“Fast food is so ubiquitous that it now seems as American, and harmless, as apple pie. It is industry of consolidation, homogenization, and speed has radically transformed America’s health, landscape, culture, economy, and workforce, often in insidiously destructive ways. Eric Schlosser’s exposé addresses the vertical chain from in-store experience to meatpacking.


Believe it or not, I think that you can actually read this whole book online via Google. 

* @chuckreynolds seconded this recommendation. @natahlee says “I thought it was excellent.”


@brullig recommends: Surely You’re Joking Mr. Feynman (Adventures of a Curious Character) by R.P. Feynman

An autobiography composed entirely of anecdotes recounting adventures in trading ideas on both physics and gambling, painting nudes, and accompanying a ballet on bong drums. One reviewer calls Nobel Prize-winning physicist Richard P. Feynman selection of commentary fiercely independent, intolerant of stupidity, and unafraid to offend while also revealing of the sources and expressions of authentic knowledge.


Kinda makes me think of Twitter.


@shalerjump recommends: The Tipping Point: How Little Things Can Make a Big Difference by Malcolm Gladwell

Gladwell’s theory of social dynamics likens mass behavioral change to epidemics triggered by minor alterations in the environment or a small number of people who act as connectors, mavens, and salesmen.


Believe it or not, I think that you can actually read this whole book online via Google.  

The Tipping Point reminds me of Just 1%: The Power of Microtrends, a manifesto by Mark Penn and E. Kinney Zalesne published on


@shalerjump also recommends: Better Makes Us Best by John Psarouthakis

Psarouthakis focuses on a incremental approach to success. “It is human desire to get better” and possible for both companies and individuals to grow in very positive ways by defining what it means to be “best” and focusing on continual improvement.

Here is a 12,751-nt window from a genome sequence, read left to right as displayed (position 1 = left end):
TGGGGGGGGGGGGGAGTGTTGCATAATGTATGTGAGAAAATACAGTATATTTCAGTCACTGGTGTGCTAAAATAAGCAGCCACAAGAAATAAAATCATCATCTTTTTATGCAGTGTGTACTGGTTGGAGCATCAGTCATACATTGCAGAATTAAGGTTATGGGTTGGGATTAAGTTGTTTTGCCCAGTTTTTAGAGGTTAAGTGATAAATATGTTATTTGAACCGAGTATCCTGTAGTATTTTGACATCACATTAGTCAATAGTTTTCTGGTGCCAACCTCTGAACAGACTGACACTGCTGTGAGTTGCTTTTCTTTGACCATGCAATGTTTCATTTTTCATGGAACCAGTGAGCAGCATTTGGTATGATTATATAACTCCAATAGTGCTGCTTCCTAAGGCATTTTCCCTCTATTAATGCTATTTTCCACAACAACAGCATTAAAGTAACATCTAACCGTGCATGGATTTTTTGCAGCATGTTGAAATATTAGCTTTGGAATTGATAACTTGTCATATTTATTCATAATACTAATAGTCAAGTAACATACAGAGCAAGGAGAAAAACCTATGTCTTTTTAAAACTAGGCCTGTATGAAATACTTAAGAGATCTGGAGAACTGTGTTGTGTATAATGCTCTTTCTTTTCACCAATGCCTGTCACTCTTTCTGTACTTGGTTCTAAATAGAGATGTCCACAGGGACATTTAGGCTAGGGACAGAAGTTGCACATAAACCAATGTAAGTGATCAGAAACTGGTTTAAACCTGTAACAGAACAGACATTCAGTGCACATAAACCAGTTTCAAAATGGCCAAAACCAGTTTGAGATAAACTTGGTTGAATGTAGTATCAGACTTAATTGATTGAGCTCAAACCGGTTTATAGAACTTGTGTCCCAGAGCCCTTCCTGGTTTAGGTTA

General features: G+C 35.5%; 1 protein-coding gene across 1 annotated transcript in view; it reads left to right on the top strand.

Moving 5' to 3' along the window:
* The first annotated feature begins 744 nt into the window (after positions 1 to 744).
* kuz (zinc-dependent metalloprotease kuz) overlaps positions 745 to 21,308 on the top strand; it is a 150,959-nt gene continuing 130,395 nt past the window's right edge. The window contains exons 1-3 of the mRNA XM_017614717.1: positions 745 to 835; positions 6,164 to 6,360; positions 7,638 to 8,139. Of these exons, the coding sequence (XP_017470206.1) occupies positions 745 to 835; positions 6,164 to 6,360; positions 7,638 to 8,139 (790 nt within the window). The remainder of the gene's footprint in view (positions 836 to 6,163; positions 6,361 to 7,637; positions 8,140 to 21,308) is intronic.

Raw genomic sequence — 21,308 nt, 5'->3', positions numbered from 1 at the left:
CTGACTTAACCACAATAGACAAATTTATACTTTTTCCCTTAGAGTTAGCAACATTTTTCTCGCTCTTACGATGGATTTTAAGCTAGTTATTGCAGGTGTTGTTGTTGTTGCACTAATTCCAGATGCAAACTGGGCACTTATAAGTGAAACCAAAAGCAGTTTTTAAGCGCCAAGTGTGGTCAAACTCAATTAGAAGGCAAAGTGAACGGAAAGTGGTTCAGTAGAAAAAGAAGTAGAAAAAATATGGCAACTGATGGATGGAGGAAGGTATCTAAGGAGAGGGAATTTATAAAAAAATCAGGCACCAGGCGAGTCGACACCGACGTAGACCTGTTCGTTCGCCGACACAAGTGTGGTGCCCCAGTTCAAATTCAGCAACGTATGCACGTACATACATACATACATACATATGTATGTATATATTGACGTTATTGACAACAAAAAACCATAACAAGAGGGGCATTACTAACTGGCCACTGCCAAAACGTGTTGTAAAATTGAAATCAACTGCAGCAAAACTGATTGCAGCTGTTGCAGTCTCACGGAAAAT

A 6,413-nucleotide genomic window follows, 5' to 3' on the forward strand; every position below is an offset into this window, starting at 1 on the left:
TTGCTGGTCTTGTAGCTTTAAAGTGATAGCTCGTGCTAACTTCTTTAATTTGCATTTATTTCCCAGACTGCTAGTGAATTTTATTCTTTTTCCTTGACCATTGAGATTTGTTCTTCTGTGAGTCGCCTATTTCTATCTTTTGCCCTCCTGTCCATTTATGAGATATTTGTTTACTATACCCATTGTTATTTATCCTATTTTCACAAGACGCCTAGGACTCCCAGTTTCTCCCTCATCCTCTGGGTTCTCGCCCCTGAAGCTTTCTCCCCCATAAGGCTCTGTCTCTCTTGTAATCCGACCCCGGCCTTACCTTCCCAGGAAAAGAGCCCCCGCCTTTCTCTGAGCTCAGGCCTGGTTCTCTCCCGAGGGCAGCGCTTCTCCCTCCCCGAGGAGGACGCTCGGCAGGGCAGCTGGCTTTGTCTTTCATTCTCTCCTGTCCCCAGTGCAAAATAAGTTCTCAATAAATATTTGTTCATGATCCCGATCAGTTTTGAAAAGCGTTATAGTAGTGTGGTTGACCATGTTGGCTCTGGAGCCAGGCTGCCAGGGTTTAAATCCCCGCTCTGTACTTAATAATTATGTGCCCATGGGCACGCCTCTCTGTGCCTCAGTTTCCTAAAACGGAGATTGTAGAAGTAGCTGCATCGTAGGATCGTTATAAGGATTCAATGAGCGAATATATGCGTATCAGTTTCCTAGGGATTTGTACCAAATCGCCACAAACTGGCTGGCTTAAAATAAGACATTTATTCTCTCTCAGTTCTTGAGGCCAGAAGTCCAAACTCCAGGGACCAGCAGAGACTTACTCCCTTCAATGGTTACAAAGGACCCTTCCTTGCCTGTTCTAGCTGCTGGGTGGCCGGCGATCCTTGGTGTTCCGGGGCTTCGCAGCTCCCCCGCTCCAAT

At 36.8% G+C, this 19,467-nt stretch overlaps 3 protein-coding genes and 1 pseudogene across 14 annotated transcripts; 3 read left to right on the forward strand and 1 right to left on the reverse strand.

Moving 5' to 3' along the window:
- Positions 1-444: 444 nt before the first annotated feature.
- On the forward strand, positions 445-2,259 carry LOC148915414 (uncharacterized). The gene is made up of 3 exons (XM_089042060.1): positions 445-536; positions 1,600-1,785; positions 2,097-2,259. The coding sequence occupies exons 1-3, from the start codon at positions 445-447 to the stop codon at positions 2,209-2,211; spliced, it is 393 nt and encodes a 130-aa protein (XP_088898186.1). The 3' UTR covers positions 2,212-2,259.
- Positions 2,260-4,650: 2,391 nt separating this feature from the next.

source(s): very few and very vague sources, thus potentially a bunch of BS.)


@shalerjump also recommends: The 4 Hour Workweek: Escape 9-5, Live Anywhere, and Join the New Rich* by Timothy Ferriss

A book about ‘lifestyle design’, or more simply, balancing work and play. There are plenty of books on this subject, and perhaps many address the same principles, but The 4 Hour Workweek centers on leveraging modern technologies for a full-spectrum of business activity, financial management, and communications. It has been called a manifesto for the mobile lifestyle.

source(s):, The 4 Hour Workweek book site, and The Get Rich Slowly Blog

* @shalerjump hasn’t actually read The 4 Hour Workweek, but finds the discussion points interesting. @chuckreynolds seconded the recommendation, that is if you consider purchase and intent to read equivalent to a recommendation.


@shalerjump also recommends: Never Eat Alone: And Other Secrets to Success, One Relationship at a Time* by Keith Ferrazzi and Tahl Raz

The focus here seems to be less on the “crude, desperate glad-handing usually associated with the word ‘networking’” and more about the building of mutually-beneficial relationships. Among the key principles: never keep score, ‘ping’ constantly, remember names and birthdays, don’t fear vulnerability, look for mentors and become one yourself, and of course, never eat alone.

source(s): and Keith Ferrazzi site

This concept is actually one of the root ideas behind, a tool developed by Brian Dorsey for connecting with new people outside of our normal social, work, and hobby circles over lunch.

* @shalerjump hasn’t actually read this one either, but it is one of his mottos.


@sheilabocchine recommends: The Ringing Cedars Series* by Vladimir Megre

Anastasia, the first book in the series, begins the recounting of Megre’s trip to the Siberian taiga in 1995. The tales revolve around the spiritual phenomena connected with sacred ‘ringing cedar’ trees, believe to connect humanity to the Divine, and learnin
gs bestowed by a woman named Anastasia on subjects as diverse as gardening, child-rearing, healing, Nature, sexuality, religion and more.

source(s): Ringing Cedars Press site

* @sheilabocchine says “Seriously the most incredible books I’ve ever read.”